You’re entitled to your anger. You’re entitled to your bitterness.
It doesn’t make you as bad as the people who hurt you.
It doesn’t make you abusive to finally lash out and snap at your abusers.
It’s a recognized and common tactic for abusers to accuse their victims of being the perpetrator of the toxicity and abuse.
It’s not your fault though.
You aren’t as bad as them just because they finally pushed you to the breaking point.

You aren’t a bad person or a “bad victim” for your justified anger.
You don’t have to carry any guilt if the final straw ended in you telling someone how they hurt you. 
You aren’t the bad guy for resenting the way you were treated.
You aren’t deserving of it because you raised your voice or said harsh words.

You get to be upset. You get to be human.

I just want to become an art under his hands, to be made up of ripped colors and lines. I only want to be whispered like an old, forgotten spell, to be sighed and murmured in his darkest nights. I want to be the song that plays over and over in his mind, to be the watch on his wrist that does not tell time.

But I’m only a spilled ink smeared across his desk—dried up, cracked, a poem left unsaid.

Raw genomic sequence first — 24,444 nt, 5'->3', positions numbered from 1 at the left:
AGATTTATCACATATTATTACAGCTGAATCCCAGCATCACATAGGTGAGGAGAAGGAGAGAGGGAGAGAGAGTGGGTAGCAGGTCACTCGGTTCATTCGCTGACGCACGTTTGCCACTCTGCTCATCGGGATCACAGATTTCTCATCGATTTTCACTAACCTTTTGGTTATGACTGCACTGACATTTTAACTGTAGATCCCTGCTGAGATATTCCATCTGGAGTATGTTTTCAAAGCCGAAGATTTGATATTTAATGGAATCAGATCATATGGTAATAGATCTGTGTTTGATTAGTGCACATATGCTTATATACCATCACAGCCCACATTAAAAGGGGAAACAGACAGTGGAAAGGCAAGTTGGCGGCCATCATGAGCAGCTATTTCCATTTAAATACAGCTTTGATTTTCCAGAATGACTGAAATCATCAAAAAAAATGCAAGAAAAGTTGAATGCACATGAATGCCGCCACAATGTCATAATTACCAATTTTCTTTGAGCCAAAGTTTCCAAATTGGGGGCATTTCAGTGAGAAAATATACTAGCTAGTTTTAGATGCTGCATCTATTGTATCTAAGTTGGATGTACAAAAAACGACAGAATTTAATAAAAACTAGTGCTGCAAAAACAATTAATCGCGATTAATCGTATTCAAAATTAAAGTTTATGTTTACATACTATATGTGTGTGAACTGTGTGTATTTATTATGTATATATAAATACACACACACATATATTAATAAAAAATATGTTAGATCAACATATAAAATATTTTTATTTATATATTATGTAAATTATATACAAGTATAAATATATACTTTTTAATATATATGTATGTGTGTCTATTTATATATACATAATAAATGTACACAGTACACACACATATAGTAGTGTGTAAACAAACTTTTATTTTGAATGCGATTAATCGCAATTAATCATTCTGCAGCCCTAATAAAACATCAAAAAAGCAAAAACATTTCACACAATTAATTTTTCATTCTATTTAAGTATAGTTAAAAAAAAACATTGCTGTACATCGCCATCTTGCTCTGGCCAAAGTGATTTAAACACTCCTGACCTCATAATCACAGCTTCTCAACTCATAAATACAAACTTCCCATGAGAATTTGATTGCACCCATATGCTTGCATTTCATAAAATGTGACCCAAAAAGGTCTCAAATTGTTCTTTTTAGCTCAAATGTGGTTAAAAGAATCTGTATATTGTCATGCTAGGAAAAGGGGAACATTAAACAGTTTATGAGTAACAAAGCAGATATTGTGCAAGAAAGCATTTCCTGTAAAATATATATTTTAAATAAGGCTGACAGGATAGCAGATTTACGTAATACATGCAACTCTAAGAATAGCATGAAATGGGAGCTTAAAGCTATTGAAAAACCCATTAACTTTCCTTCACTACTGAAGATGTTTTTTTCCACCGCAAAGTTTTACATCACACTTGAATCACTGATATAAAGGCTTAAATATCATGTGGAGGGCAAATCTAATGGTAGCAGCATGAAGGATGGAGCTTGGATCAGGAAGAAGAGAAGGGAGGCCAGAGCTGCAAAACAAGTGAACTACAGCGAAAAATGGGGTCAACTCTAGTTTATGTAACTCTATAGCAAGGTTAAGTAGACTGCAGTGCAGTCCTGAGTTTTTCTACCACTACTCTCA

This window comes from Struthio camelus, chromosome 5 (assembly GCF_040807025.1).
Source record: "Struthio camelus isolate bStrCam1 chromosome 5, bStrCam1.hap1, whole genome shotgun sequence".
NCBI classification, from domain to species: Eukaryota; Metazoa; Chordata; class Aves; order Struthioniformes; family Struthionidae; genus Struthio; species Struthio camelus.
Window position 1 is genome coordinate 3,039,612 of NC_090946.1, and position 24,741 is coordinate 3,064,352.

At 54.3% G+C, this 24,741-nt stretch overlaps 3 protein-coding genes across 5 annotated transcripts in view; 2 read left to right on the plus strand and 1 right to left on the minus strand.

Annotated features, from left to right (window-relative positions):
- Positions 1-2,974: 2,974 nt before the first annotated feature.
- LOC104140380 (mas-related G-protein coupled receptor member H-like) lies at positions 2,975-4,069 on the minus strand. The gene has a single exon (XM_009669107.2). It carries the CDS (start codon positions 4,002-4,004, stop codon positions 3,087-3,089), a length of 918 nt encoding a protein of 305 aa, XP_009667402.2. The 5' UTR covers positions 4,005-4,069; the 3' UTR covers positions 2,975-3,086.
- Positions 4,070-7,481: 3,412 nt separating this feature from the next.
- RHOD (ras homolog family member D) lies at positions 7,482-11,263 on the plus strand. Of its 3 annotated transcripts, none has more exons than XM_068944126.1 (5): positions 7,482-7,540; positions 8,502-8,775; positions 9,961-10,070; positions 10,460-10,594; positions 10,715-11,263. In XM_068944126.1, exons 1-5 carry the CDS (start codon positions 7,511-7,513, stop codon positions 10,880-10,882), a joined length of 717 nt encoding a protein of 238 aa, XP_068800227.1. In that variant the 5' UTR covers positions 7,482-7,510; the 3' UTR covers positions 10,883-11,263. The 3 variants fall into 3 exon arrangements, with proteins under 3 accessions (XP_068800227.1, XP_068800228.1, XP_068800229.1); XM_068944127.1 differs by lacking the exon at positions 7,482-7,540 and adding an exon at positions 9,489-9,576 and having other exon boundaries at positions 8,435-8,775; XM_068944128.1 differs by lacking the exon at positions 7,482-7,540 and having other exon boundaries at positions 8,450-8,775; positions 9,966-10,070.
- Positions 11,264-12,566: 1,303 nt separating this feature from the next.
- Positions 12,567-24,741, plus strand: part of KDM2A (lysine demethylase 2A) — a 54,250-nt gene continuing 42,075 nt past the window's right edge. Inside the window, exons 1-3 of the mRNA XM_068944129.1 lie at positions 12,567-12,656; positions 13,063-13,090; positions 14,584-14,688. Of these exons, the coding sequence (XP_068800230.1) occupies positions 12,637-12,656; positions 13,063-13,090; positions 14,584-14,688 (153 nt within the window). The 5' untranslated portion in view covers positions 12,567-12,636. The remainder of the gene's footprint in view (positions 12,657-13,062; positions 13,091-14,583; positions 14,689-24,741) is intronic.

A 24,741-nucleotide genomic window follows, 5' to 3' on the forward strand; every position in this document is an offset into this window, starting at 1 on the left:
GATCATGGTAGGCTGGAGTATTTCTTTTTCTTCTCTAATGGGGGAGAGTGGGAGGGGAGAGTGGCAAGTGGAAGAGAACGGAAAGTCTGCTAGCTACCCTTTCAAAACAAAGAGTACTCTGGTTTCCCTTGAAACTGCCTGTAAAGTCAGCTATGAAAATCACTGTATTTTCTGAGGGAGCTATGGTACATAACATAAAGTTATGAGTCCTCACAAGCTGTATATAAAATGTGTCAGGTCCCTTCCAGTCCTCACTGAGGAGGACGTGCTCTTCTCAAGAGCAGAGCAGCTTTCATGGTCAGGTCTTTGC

—  hanzelwrites

irrevocably-illogical  asked:

Concept: I trust my friends implicitly and don't become enraged when their story doesn't add up & I am capable of asking for further information before I am overcome with intense emotions. My personality disorder doesn't cause employers to dismiss me after I exhibit one symptom & I am not so terrified of their potentially life-destroying critique that I haven't looked for a job in two years. I do not feel like a fake borderline for not feeling morbidly desperate in the calm periods of my life.

anonymous asked:

I'm an autistic adult and my T always ask me how i feel (many times during a session) Is it easier for you to describe how you feel if there are options written down on a piece of paper or charts with emoticons then just trying to explain it without it...i know i struggle with just explaining

Yeah. I have an easier time figuring out my emotions if I can look at a list of emotions than trying to identify it on my own. This can be an aspect of alexithymia (the inability or difficulty identifying and describing emotions).

-Sabrina

anonymous asked:

Sometimes I'll get a strong emotion, but I'm not sure what exactly it is or what's causing it, and I'll feel it very strongly in my body (often gut/chest) and it's extremely distracting. Any ideas on things I could try to make it go away/distract from it?

Stimming is usually a good way to counter strong emotions. You can try out a bunch of different stims to see if any of them help relieve the emotion you’re feeling. Aside from that, you can try engaging with a special interest to distract yourself or playing a game or watching a show. 

-Sabrina